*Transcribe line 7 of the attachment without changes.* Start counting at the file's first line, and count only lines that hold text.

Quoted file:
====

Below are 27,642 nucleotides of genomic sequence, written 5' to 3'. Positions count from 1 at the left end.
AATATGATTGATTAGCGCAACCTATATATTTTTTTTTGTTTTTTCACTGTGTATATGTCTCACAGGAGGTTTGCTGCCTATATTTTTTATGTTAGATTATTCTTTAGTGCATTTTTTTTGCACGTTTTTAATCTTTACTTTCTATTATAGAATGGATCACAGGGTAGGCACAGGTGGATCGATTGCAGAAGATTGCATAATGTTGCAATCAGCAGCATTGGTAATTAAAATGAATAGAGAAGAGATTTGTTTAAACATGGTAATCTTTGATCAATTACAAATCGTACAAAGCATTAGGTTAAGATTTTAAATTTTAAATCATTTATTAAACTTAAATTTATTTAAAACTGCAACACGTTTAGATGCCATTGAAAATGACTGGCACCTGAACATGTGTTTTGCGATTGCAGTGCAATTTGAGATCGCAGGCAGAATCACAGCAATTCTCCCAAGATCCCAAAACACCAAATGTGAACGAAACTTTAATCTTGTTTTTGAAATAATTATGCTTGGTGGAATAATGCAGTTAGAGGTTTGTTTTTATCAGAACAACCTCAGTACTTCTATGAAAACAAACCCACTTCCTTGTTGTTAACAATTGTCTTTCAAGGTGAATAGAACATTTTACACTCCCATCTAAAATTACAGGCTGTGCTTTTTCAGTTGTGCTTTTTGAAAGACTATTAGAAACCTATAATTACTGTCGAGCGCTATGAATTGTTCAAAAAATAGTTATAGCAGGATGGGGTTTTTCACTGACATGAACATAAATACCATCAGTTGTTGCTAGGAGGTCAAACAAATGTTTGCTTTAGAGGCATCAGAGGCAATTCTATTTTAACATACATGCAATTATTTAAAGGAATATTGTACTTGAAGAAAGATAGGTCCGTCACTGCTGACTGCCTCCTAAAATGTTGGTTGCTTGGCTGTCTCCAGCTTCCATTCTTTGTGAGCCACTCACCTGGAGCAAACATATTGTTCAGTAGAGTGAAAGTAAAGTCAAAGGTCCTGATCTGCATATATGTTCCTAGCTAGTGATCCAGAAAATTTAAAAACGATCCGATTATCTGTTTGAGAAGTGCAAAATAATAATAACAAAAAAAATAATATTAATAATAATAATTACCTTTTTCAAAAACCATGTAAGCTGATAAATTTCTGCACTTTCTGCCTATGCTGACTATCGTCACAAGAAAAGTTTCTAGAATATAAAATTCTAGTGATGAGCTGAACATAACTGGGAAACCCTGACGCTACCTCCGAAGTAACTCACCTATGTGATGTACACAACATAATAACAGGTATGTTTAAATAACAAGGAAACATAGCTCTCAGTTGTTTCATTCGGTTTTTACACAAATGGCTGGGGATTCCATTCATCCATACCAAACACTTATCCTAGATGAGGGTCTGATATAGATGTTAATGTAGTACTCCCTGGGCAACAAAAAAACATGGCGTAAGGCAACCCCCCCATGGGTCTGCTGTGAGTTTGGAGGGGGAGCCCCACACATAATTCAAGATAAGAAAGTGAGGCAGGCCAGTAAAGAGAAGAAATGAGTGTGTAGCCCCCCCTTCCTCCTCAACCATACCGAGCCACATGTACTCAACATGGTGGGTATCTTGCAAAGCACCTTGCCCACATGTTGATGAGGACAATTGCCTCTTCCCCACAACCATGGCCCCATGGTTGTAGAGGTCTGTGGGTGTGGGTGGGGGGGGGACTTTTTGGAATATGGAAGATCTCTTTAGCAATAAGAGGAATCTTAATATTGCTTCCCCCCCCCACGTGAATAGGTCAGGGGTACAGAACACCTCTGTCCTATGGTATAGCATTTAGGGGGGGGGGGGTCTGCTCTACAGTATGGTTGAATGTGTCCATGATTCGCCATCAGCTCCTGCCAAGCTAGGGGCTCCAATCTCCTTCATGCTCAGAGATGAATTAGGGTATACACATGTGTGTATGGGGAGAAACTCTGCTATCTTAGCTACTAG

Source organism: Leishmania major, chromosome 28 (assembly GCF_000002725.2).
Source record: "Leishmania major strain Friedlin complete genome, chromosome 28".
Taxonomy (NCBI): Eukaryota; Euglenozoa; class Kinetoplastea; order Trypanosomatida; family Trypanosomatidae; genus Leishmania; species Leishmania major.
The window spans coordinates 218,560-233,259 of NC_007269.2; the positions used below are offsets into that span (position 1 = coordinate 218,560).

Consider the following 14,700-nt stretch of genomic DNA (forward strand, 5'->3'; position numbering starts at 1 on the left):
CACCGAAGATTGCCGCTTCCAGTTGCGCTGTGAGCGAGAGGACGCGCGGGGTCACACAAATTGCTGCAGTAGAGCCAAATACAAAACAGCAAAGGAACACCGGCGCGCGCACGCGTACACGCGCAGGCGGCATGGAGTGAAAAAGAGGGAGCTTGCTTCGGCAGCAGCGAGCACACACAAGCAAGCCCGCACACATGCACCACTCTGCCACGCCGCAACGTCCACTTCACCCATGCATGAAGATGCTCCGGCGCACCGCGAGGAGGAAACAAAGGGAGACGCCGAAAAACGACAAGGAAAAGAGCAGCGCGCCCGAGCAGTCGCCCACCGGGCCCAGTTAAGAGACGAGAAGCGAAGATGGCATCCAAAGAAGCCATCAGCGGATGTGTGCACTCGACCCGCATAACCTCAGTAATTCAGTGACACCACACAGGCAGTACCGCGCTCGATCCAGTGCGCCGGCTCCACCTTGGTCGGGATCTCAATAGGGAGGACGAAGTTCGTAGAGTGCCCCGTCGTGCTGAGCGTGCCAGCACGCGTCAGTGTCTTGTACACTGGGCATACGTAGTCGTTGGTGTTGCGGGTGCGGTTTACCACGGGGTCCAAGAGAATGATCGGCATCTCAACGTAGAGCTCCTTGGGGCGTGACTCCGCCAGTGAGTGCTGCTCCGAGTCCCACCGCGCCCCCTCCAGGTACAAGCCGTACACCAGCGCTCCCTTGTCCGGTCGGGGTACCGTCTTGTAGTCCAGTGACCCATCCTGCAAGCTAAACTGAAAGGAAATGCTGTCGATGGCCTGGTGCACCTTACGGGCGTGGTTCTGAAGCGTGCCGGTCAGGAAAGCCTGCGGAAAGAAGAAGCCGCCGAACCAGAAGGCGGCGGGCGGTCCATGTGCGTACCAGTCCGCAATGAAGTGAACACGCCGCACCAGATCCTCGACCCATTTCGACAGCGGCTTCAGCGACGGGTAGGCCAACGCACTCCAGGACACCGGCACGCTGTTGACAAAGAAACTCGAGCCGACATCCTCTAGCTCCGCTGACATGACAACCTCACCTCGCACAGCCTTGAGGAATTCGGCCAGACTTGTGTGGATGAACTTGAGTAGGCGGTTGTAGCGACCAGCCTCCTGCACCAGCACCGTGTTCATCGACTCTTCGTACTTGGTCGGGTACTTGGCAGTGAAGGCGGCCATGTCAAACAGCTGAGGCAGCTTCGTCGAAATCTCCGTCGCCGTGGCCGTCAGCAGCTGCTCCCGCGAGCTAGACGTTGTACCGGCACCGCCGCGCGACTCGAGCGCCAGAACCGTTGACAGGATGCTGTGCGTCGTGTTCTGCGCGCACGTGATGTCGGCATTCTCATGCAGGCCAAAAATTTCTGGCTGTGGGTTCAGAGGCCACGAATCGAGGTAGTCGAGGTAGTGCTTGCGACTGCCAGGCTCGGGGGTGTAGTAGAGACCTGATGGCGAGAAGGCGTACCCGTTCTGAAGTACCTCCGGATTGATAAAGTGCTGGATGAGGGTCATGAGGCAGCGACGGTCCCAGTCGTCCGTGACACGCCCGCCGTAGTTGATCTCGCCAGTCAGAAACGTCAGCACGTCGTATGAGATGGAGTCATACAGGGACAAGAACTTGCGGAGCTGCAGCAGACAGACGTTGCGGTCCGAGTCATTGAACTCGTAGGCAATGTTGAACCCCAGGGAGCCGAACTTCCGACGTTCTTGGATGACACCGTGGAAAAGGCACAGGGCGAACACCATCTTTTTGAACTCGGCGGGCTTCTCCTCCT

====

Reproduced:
Consider the following 14,700-nt stretch of genomic DNA (forward strand, 5'->3'; position numbering starts at 1 on the left):